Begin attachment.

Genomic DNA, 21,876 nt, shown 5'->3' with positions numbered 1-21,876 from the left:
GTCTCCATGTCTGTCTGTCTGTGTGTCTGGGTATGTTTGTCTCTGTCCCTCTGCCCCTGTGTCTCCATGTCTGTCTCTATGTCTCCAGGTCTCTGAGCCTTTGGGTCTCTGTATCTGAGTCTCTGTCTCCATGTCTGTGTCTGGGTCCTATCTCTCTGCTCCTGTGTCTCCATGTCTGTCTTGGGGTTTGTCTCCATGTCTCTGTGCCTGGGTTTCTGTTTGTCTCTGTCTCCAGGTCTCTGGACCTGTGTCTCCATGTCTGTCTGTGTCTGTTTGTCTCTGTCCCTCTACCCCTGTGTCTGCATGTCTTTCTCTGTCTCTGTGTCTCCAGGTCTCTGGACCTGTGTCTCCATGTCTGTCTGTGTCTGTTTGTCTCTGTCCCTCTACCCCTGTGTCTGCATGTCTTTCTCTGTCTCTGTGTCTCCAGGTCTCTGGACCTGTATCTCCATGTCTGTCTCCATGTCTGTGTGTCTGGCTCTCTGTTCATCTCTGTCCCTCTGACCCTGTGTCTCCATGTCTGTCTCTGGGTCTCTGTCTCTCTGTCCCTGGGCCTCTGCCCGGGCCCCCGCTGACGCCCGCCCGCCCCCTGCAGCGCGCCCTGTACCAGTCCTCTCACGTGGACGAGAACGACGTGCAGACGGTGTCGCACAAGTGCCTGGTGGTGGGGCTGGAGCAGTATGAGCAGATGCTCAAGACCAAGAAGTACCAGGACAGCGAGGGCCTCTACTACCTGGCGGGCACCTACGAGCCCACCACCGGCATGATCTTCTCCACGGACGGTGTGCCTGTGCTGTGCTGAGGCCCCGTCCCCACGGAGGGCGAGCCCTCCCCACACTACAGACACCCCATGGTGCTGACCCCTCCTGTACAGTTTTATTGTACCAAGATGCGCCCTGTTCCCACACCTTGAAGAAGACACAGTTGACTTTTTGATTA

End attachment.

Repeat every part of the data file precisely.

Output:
Genomic DNA, 21,876 nt, shown 5'->3' with positions numbered 1-21,876 from the left:
GTCTCCATGTCTGTCTGTCTGTGTGTCTGGGTATGTTTGTCTCTGTCCCTCTGCCCCTGTGTCTCCATGTCTGTCTCTATGTCTCCAGGTCTCTGAGCCTTTGGGTCTCTGTATCTGAGTCTCTGTCTCCATGTCTGTGTCTGGGTCCTATCTCTCTGCTCCTGTGTCTCCATGTCTGTCTTGGGGTTTGTCTCCATGTCTCTGTGCCTGGGTTTCTGTTTGTCTCTGTCTCCAGGTCTCTGGACCTGTGTCTCCATGTCTGTCTGTGTCTGTTTGTCTCTGTCCCTCTACCCCTGTGTCTGCATGTCTTTCTCTGTCTCTGTGTCTCCAGGTCTCTGGACCTGTGTCTCCATGTCTGTCTGTGTCTGTTTGTCTCTGTCCCTCTACCCCTGTGTCTGCATGTCTTTCTCTGTCTCTGTGTCTCCAGGTCTCTGGACCTGTATCTCCATGTCTGTCTCCATGTCTGTGTGTCTGGCTCTCTGTTCATCTCTGTCCCTCTGACCCTGTGTCTCCATGTCTGTCTCTGGGTCTCTGTCTCTCTGTCCCTGGGCCTCTGCCCGGGCCCCCGCTGACGCCCGCCCGCCCCCTGCAGCGCGCCCTGTACCAGTCCTCTCACGTGGACGAGAACGACGTGCAGACGGTGTCGCACAAGTGCCTGGTGGTGGGGCTGGAGCAGTATGAGCAGATGCTCAAGACCAAGAAGTACCAGGACAGCGAGGGCCTCTACTACCTGGCGGGCACCTACGAGCCCACCACCGGCATGATCTTCTCCACGGACGGTGTGCCTGTGCTGTGCTGAGGCCCCGTCCCCACGGAGGGCGAGCCCTCCCCACACTACAGACACCCCATGGTGCTGACCCCTCCTGTACAGTTTTATTGTACCAAGATGCGCCCTGTTCCCACACCTTGAAGAAGACACAGTTGACTTTTTGATTA